TAC correspondent Mike Gray says Peter Brimelow is right about immigration.
Let me begin by saying that I’m not a libertarian. In my view, libertarians are largely cultural and political theoreticians who continually entertain the charming notion that society ought to be organized along their particular lines of thought, that they have the Revealed Truth in their pockets (usually dog-eared copies of Atlas Shrugged), and that utilitarian methods will be triumphant and we needn’t repair to outmoded and irrelevant moral absolutes since there are no absolutes.
Libertarians evince a chronic disdain for Biblical morality; they may pay lip service to it, but they rightly regard it as an impediment to their carefully laid plans. Except for Marxism/socialism, I can’t think of any other coherent political philosophy more antithetical to the Biblical view of mankind than libertarianism.
Having said that, I must admit my admiration for a few libertarian thinkers, one of whom is Peter Brimelow. Thirteen years ago he published a book whose prescience is almost breathtaking: Alien Nation, the subject of which (erroneous misrepresentations notwithstanding) is the consequences of American government policy with respect to legal (not illegal) immigration, specifically the disastrous results of the 1965 Great Society legislation. Conservatives and liberals—and even other libertarians—have condemned Alien Nation since its first publication.
Brimelow recently gave a speech titled "Immigration is the Viagra of the State." A few of his statements regarding the implications of current U. S. policy and how they impact America’s cultural stability are extremely quotable:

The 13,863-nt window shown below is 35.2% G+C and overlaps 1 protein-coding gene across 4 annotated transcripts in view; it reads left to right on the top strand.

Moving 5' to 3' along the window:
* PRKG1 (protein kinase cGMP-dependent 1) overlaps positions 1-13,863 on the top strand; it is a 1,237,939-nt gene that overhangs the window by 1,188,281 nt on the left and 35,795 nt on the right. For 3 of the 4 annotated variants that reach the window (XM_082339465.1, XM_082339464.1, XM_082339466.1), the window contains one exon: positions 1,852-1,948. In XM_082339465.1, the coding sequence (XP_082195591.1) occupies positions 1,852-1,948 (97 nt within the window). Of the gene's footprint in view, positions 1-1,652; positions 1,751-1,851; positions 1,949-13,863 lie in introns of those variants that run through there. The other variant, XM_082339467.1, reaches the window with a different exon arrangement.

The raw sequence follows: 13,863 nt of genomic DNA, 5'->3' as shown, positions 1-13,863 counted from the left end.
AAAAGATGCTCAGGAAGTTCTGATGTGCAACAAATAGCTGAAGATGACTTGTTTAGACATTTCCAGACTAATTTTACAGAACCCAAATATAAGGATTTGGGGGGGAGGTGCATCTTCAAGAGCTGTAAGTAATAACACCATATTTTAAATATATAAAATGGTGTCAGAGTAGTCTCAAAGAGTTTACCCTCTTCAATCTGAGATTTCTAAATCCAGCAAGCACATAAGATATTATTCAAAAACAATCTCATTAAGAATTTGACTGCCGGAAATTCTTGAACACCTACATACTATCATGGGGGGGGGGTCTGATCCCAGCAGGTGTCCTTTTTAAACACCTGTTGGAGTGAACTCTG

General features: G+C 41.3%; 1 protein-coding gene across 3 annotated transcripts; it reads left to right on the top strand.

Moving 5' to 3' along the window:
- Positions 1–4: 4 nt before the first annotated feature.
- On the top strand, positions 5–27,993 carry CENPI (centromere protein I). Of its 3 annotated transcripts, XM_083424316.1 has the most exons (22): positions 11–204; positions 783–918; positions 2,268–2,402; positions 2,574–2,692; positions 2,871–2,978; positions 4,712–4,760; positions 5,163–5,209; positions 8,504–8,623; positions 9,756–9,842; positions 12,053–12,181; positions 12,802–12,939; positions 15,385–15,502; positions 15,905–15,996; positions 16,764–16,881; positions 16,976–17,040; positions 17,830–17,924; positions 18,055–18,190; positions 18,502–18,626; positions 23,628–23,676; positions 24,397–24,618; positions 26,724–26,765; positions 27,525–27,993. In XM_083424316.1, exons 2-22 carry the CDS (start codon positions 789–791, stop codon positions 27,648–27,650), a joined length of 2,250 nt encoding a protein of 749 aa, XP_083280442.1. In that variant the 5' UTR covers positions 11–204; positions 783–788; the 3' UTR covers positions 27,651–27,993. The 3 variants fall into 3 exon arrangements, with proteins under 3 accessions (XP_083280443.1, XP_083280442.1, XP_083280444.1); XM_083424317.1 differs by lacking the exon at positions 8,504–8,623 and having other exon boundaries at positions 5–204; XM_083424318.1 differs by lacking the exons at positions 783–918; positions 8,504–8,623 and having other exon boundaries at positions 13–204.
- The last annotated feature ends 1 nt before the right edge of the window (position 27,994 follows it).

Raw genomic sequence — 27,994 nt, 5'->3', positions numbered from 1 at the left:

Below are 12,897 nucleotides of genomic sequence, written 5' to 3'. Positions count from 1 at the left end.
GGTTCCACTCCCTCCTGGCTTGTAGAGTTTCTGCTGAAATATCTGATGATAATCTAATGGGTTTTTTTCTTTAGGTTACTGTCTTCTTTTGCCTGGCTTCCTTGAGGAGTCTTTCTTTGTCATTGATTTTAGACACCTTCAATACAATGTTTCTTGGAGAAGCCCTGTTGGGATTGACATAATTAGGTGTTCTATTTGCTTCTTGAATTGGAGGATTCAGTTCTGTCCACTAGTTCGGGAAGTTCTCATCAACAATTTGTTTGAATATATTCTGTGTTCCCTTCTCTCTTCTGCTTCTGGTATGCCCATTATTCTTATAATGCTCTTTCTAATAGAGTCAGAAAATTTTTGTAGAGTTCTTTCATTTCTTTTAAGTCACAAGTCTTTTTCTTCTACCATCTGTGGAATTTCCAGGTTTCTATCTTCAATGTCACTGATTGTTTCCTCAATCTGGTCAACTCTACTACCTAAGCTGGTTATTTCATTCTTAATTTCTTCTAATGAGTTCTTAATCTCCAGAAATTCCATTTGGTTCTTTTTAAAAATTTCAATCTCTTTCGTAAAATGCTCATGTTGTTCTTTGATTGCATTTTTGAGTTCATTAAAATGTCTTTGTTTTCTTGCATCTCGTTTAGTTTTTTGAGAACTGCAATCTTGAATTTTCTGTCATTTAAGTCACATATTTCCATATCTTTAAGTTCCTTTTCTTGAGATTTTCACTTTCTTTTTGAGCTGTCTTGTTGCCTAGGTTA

Yet in the U.S. it’s very probable that the party of free markets—perhaps I should say the alleged party of free markets—is going to be annihilated in this year’s election and that the party of statism may be in power for a generation. . . .
So I’m not saying that immigration is absolutely a bad thing. But I am saying that it can be a bad thing, and that in the U.S. today—and also Europe—it is a bad thing. . . .
Americans are taught to believe that they are "a nation of immigrants." Of course, all nations are nations of immigrants. There is no known case where people grew out of the ground. What’s different about America is the speed with which it was put together. Unfortunately, it can be unput together just as quickly. And that, in essence, is what’s happening. . . .
This is a transformation without precedent in the history of the world. To adapt Brecht, the government is dissolving the people and electing a new one. . . .
And that’s the bottom line to this review of the U.S. situation, which I really want to stress. The point is that the status quo is statist. . . .
The Americans have had mass immigration before—notably the so-called Great Wave of immigration from about 1880 through the 1920s, when it was cut off by legislation. And they’ve had a welfare state before, roughly since the New Deal in the 1930s. But they’ve never had both together. And they just don’t work. . . .
Further practical problems with immigration arise in the area of freedom of speech. For example, in Britain there is a Race Relations Act, and under it, people have been jailed for saying things, like blacks are disproportionately involved in crime, which are actually true. But truth is not a defense. . . .
[T]he major Mexican organization in the U.S. has unblushingly begun a campaign to lobby the major American media to prevent them quoting or featuring immigration critics on the grounds that criticism of immigration is "hate." . . .
But what I would suggest here is that the immigration influx of the late twentieth century into the U.S. and the West in general has been the Viagra of the state.. It has reinvigorated the state, when it was otherwise losing its powers because of the collapse of socialism and the triumph of classical liberalism. . . .
Americans are taught that "Diversity is our strength." But diversity is not strength. It is weakness, for a wide range of reasons.
Although I don’t often say this about libertarians, Peter Brimelow is well worth listening to, and Alien Nation is a must-read.